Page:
NOTE: Watch the press conference live beginning at 1:30 p.m. in the player above
Chicago's mayor and top doctor plan to deliver an update Wednesday on the city's coronavirus response and its vaccination plan.
Mayor Lori Lightfoot and Chicago Department of Public Health Commissioner Dr. Allison Arwady are expected to hold a news conference on COVID-19 at 1:30 p.m. from City Hall.
The latest address comes one day after Illinois officials detailed the state's plan to vaccinate residents, saying they were expecting the first shipments of the vaccine next week.
Gov. J.B. Pritzker said Tuesday that he has been told that the vaccine will likely start to arrive during the “week of Dec. 13 to the 19th,” but cautioned that the Centers for Disease Control and Prevention, along with the federal government, have been giving the state some mixed signals on an exact delivery date.
That said, Dr. Ngozi Ezike, director of the Illinois Department of Public Health, says the state is still planning to receive doses of the vaccine during that time frame.
“We are expecting the vaccine next week,” she said. “And we’re expecting vaccine doses to arrive every week thereafter. We may be looking at just Pfizer initially, but then we hope that other vaccines will be coming shortly after that.”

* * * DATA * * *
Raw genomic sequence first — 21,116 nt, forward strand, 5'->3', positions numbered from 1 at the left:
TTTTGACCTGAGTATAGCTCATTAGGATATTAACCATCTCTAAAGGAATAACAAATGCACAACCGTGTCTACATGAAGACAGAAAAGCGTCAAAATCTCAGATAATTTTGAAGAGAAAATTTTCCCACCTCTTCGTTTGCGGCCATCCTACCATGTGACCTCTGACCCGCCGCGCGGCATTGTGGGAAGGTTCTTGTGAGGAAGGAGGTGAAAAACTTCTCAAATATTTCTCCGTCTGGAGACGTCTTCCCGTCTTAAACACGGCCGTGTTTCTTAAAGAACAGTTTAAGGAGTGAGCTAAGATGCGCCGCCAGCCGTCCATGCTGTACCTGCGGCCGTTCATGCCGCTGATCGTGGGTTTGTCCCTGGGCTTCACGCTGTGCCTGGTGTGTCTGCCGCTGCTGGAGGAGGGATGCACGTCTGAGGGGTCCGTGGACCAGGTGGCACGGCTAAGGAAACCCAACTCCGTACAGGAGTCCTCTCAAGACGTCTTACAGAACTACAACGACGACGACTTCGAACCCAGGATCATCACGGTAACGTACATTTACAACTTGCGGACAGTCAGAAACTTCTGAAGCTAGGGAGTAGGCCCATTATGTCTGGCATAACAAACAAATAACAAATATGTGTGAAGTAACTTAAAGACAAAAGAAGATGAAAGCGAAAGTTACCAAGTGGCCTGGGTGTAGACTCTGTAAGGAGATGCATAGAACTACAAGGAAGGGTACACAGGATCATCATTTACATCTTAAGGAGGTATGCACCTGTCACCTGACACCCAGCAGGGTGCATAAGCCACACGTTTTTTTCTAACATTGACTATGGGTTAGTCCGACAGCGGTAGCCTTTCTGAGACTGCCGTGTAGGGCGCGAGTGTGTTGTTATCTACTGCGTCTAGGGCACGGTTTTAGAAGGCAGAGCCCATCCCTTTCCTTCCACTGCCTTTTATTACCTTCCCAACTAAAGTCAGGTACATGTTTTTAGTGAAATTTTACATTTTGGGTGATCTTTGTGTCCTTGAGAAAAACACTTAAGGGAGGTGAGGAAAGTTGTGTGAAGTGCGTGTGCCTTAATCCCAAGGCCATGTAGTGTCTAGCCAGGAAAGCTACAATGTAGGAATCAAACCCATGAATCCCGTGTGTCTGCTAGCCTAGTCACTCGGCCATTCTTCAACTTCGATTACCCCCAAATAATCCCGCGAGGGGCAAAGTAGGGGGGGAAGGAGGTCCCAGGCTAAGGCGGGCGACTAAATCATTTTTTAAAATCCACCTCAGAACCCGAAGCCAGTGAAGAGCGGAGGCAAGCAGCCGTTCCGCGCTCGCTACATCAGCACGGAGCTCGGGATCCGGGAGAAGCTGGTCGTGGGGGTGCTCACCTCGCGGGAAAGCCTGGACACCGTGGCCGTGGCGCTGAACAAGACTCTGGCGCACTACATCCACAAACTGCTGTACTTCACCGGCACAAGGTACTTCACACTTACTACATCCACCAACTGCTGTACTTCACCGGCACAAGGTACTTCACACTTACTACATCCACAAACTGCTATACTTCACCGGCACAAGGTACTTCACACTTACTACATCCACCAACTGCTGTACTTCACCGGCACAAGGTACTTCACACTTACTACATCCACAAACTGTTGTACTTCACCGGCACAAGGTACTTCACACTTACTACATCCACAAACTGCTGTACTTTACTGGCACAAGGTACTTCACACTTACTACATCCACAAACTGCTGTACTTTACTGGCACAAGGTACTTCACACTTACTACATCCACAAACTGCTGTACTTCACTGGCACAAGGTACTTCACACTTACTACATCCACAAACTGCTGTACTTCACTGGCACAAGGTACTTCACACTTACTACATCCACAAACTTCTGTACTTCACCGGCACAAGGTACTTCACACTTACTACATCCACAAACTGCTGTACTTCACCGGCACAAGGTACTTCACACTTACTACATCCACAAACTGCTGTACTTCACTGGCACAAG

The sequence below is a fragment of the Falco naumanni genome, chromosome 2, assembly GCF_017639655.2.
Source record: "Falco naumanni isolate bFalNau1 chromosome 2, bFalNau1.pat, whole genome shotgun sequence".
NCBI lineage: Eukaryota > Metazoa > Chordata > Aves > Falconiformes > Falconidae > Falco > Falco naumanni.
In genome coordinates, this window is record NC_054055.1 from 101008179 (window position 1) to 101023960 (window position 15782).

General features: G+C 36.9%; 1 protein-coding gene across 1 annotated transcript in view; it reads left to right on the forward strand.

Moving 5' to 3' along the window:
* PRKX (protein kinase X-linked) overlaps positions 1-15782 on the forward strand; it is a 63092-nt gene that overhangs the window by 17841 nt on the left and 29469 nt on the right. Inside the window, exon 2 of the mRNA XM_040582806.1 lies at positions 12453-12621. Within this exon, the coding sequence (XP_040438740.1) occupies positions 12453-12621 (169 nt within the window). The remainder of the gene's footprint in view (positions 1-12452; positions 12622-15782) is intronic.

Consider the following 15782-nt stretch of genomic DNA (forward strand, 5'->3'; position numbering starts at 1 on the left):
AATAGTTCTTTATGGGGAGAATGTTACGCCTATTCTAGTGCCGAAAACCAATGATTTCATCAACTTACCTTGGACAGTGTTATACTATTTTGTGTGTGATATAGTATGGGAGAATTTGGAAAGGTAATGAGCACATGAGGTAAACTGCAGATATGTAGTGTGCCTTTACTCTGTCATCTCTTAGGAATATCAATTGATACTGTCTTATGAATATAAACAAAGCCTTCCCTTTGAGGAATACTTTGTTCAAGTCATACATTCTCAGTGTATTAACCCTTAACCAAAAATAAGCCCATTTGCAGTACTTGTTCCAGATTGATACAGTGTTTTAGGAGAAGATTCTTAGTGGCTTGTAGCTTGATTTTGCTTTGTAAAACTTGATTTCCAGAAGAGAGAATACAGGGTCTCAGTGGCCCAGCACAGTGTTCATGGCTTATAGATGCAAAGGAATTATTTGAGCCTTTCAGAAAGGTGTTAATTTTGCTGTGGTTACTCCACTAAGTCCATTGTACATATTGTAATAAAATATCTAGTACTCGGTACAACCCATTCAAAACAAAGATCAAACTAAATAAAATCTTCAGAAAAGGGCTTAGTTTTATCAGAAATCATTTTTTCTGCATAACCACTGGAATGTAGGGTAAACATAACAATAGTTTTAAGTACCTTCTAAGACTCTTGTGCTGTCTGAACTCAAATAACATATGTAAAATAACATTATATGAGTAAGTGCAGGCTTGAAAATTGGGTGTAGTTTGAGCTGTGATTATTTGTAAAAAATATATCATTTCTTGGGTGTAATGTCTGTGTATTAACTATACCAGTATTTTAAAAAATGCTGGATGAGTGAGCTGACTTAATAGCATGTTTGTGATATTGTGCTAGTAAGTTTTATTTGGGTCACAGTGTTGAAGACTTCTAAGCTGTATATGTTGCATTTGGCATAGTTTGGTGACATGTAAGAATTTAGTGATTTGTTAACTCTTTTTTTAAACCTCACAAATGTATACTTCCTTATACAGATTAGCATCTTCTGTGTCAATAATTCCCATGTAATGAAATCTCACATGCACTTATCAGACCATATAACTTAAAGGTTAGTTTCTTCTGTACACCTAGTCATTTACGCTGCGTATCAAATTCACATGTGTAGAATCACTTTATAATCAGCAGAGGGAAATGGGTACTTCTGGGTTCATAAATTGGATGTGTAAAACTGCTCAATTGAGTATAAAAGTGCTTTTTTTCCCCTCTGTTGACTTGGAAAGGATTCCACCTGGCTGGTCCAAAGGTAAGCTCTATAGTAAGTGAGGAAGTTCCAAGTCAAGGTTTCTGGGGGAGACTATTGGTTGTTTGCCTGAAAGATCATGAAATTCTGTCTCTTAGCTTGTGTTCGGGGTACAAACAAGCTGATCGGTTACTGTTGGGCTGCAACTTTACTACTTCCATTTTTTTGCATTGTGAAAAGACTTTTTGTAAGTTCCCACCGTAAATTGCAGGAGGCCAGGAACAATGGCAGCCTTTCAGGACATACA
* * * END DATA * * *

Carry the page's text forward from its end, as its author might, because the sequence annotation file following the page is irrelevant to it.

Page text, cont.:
The Food and Drug Administration is currently evaluating emergency use authorizations for several coronavirus vaccines, including treatments produced by Pfizer and Moderna.
The state is currently slated to receive approximately 109,000 doses of Pfizer’s vaccine when the drug is approved by the FDA. Of those doses, approximately 23,000 are expected to come directly to Chicago.
Once those vaccines do begin to come in, Ezike says that the state will pull out all the stops in an “All-In Illinois” effort to make sure that the vaccine is administered as quickly and efficiently as possible.
“People will go to their doctor’s offices. Mass vaccination drives will be held. Some in churches, pharmacies, local health departments,” she said. “There will be myriad opportunities to get the vaccine. We want some drive-thru vaccination efforts too. Those will continue to ramp up as it becomes widely available to the public.”
According to Pritzker, each county has put together its own plan for how the vaccine will be distributed, with the governor pointed out that cities like Chicago and more rural communities will have different strategies in place to ensure that the vaccine is distributed as equitably as possible.
The FDA is expected to give emergency use authorization to some coronavirus vaccines in coming days, with Pfizer and Moderna both seemingly first in line for those authorizations. Illinois health officials have laid out their own plans for the virus, saying that healthcare workers, first responders, and residents and staff of congregant living facilities will be among the first people in the state to have access to the treatments when they are delivered.
Illinois health officials reported 7,910 new confirmed and probable coronavirus cases and 145 additional deaths Tuesday. According to IDPH, those new cases bring the state’s total to 804,174 since the start of the pandemic, with 13,487 total fatalities.